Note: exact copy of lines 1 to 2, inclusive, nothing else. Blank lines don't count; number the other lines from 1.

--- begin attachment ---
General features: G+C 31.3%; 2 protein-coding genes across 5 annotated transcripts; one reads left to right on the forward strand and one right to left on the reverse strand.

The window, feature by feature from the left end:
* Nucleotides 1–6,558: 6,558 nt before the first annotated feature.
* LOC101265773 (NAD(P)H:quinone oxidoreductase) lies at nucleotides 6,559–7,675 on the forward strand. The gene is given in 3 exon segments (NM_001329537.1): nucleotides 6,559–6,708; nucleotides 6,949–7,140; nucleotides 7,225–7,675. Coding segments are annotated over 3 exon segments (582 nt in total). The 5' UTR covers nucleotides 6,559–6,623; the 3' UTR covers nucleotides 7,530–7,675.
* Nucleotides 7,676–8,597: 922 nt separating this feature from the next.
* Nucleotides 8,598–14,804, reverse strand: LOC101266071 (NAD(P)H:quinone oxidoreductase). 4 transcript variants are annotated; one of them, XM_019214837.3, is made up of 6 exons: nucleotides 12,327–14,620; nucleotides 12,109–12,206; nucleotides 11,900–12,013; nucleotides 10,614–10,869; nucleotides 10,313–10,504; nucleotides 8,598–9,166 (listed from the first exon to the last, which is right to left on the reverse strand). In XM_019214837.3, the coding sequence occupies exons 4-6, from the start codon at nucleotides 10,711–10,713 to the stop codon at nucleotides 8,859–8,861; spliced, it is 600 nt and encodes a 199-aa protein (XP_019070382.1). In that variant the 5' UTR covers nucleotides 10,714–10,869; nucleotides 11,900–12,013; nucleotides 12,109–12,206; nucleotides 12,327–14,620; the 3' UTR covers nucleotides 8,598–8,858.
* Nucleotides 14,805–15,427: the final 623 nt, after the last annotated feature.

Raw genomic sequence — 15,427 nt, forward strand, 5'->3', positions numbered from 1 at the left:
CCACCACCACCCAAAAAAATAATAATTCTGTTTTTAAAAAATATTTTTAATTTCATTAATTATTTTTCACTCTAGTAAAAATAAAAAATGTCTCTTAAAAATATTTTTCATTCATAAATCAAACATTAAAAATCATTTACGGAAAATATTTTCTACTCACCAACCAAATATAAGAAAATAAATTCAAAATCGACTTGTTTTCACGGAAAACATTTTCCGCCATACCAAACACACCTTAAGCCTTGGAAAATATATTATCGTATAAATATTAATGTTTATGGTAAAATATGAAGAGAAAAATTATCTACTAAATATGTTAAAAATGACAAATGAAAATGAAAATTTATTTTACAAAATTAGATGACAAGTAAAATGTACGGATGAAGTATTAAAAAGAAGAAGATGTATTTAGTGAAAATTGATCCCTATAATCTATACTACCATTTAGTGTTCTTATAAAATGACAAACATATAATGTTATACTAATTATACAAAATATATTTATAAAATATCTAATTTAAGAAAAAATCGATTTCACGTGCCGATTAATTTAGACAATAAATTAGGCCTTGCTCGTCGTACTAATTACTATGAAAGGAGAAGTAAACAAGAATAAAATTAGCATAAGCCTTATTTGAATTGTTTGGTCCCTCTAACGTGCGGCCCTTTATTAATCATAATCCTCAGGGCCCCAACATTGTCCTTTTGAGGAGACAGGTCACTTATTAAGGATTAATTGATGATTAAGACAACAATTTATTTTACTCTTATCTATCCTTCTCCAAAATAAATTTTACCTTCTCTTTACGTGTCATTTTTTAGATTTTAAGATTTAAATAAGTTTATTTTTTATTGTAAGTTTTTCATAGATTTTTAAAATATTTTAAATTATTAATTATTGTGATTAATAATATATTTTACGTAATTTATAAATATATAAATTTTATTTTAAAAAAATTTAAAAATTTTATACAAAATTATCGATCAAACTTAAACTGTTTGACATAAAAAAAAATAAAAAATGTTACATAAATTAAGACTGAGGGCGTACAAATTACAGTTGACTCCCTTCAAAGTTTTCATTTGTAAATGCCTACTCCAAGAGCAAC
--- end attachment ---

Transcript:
General features: G+C 31.3%; 2 protein-coding genes across 5 annotated transcripts; one reads left to right on the forward strand and one right to left on the reverse strand.

The window, feature by feature from the left end: